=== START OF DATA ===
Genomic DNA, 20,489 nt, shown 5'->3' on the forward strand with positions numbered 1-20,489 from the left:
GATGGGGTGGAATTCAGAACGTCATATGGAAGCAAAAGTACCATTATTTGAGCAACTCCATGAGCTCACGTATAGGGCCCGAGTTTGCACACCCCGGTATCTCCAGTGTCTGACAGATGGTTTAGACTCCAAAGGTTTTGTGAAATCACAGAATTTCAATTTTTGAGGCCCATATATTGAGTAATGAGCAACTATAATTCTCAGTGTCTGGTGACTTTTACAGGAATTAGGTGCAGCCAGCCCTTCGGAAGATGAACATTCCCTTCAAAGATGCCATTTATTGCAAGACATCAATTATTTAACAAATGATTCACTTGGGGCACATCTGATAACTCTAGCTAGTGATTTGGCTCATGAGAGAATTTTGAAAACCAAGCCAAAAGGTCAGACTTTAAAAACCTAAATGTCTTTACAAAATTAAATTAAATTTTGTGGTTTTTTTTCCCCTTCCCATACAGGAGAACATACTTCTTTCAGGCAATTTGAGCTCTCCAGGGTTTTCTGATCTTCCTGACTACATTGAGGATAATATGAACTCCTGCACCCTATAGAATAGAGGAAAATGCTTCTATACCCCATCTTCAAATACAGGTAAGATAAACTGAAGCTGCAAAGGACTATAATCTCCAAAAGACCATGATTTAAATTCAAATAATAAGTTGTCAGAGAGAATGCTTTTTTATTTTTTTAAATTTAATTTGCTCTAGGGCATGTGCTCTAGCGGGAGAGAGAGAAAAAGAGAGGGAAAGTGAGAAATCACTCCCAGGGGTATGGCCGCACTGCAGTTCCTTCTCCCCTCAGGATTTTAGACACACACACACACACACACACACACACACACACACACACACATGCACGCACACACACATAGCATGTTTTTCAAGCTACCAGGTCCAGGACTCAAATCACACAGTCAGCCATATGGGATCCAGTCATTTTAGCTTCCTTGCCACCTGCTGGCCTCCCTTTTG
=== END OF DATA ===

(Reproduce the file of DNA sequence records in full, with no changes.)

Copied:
Genomic DNA, 20,489 nt, shown 5'->3' on the forward strand with positions numbered 1-20,489 from the left:
GATGGGGTGGAATTCAGAACGTCATATGGAAGCAAAAGTACCATTATTTGAGCAACTCCATGAGCTCACGTATAGGGCCCGAGTTTGCACACCCCGGTATCTCCAGTGTCTGACAGATGGTTTAGACTCCAAAGGTTTTGTGAAATCACAGAATTTCAATTTTTGAGGCCCATATATTGAGTAATGAGCAACTATAATTCTCAGTGTCTGGTGACTTTTACAGGAATTAGGTGCAGCCAGCCCTTCGGAAGATGAACATTCCCTTCAAAGATGCCATTTATTGCAAGACATCAATTATTTAACAAATGATTCACTTGGGGCACATCTGATAACTCTAGCTAGTGATTTGGCTCATGAGAGAATTTTGAAAACCAAGCCAAAAGGTCAGACTTTAAAAACCTAAATGTCTTTACAAAATTAAATTAAATTTTGTGGTTTTTTTTCCCCTTCCCATACAGGAGAACATACTTCTTTCAGGCAATTTGAGCTCTCCAGGGTTTTCTGATCTTCCTGACTACATTGAGGATAATATGAACTCCTGCACCCTATAGAATAGAGGAAAATGCTTCTATACCCCATCTTCAAATACAGGTAAGATAAACTGAAGCTGCAAAGGACTATAATCTCCAAAAGACCATGATTTAAATTCAAATAATAAGTTGTCAGAGAGAATGCTTTTTTATTTTTTTAAATTTAATTTGCTCTAGGGCATGTGCTCTAGCGGGAGAGAGAGAAAAAGAGAGGGAAAGTGAGAAATCACTCCCAGGGGTATGGCCGCACTGCAGTTCCTTCTCCCCTCAGGATTTTAGACACACACACACACACACACACACACACACACACACACACACATGCACGCACACACACATAGCATGTTTTTCAAGCTACCAGGTCCAGGACTCAAATCACACAGTCAGCCATATGGGATCCAGTCATTTTAGCTTCCTTGCCACCTGCTGGCCTCCCTTTTG